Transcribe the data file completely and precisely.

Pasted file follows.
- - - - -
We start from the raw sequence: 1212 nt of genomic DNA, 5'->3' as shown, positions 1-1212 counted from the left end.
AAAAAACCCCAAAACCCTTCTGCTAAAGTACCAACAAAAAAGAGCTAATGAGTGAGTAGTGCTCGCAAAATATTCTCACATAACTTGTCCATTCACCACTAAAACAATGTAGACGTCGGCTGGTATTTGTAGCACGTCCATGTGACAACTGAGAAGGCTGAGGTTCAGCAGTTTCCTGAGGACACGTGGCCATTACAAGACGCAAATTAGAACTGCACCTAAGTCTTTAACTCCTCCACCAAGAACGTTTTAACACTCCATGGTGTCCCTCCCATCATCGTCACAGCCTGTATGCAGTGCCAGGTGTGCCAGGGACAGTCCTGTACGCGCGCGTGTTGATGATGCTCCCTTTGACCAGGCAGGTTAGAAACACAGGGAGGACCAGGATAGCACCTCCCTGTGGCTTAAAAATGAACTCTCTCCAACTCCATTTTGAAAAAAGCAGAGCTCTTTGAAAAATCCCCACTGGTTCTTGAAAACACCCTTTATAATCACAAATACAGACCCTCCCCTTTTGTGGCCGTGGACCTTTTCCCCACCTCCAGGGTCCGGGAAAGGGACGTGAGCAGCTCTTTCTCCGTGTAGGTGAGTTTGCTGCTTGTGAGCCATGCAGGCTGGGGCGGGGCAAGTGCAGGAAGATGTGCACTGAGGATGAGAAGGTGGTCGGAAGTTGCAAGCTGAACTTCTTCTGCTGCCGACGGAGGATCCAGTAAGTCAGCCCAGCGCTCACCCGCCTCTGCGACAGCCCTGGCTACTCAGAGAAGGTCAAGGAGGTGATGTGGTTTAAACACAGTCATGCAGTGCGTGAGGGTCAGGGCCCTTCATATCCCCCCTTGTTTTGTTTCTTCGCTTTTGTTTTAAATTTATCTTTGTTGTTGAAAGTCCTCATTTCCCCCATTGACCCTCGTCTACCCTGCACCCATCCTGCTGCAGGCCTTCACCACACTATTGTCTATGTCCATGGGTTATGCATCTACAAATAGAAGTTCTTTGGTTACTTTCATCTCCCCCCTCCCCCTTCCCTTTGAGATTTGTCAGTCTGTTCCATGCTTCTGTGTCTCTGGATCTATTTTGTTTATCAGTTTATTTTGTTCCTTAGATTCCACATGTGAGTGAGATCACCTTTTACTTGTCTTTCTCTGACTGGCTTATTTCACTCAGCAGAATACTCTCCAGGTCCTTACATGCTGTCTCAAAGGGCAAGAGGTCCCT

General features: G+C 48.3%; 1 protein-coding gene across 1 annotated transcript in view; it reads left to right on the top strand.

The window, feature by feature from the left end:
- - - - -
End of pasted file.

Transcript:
We start from the raw sequence: 1212 nt of genomic DNA, 5'->3' as shown, positions 1-1212 counted from the left end.
AAAAAACCCCAAAACCCTTCTGCTAAAGTACCAACAAAAAAGAGCTAATGAGTGAGTAGTGCTCGCAAAATATTCTCACATAACTTGTCCATTCACCACTAAAACAATGTAGACGTCGGCTGGTATTTGTAGCACGTCCATGTGACAACTGAGAAGGCTGAGGTTCAGCAGTTTCCTGAGGACACGTGGCCATTACAAGACGCAAATTAGAACTGCACCTAAGTCTTTAACTCCTCCACCAAGAACGTTTTAACACTCCATGGTGTCCCTCCCATCATCGTCACAGCCTGTATGCAGTGCCAGGTGTGCCAGGGACAGTCCTGTACGCGCGCGTGTTGATGATGCTCCCTTTGACCAGGCAGGTTAGAAACACAGGGAGGACCAGGATAGCACCTCCCTGTGGCTTAAAAATGAACTCTCTCCAACTCCATTTTGAAAAAAGCAGAGCTCTTTGAAAAATCCCCACTGGTTCTTGAAAACACCCTTTATAATCACAAATACAGACCCTCCCCTTTTGTGGCCGTGGACCTTTTCCCCACCTCCAGGGTCCGGGAAAGGGACGTGAGCAGCTCTTTCTCCGTGTAGGTGAGTTTGCTGCTTGTGAGCCATGCAGGCTGGGGCGGGGCAAGTGCAGGAAGATGTGCACTGAGGATGAGAAGGTGGTCGGAAGTTGCAAGCTGAACTTCTTCTGCTGCCGACGGAGGATCCAGTAAGTCAGCCCAGCGCTCACCCGCCTCTGCGACAGCCCTGGCTACTCAGAGAAGGTCAAGGAGGTGATGTGGTTTAAACACAGTCATGCAGTGCGTGAGGGTCAGGGCCCTTCATATCCCCCCTTGTTTTGTTTCTTCGCTTTTGTTTTAAATTTATCTTTGTTGTTGAAAGTCCTCATTTCCCCCATTGACCCTCGTCTACCCTGCACCCATCCTGCTGCAGGCCTTCACCACACTATTGTCTATGTCCATGGGTTATGCATCTACAAATAGAAGTTCTTTGGTTACTTTCATCTCCCCCCTCCCCCTTCCCTTTGAGATTTGTCAGTCTGTTCCATGCTTCTGTGTCTCTGGATCTATTTTGTTTATCAGTTTATTTTGTTCCTTAGATTCCACATGTGAGTGAGATCACCTTTTACTTGTCTTTCTCTGACTGGCTTATTTCACTCAGCAGAATACTCTCCAGGTCCTTACATGCTGTCTCAAAGGGCAAGAGGTCCCT

General features: G+C 48.3%; 1 protein-coding gene across 1 annotated transcript in view; it reads left to right on the top strand.

The window, feature by feature from the left end: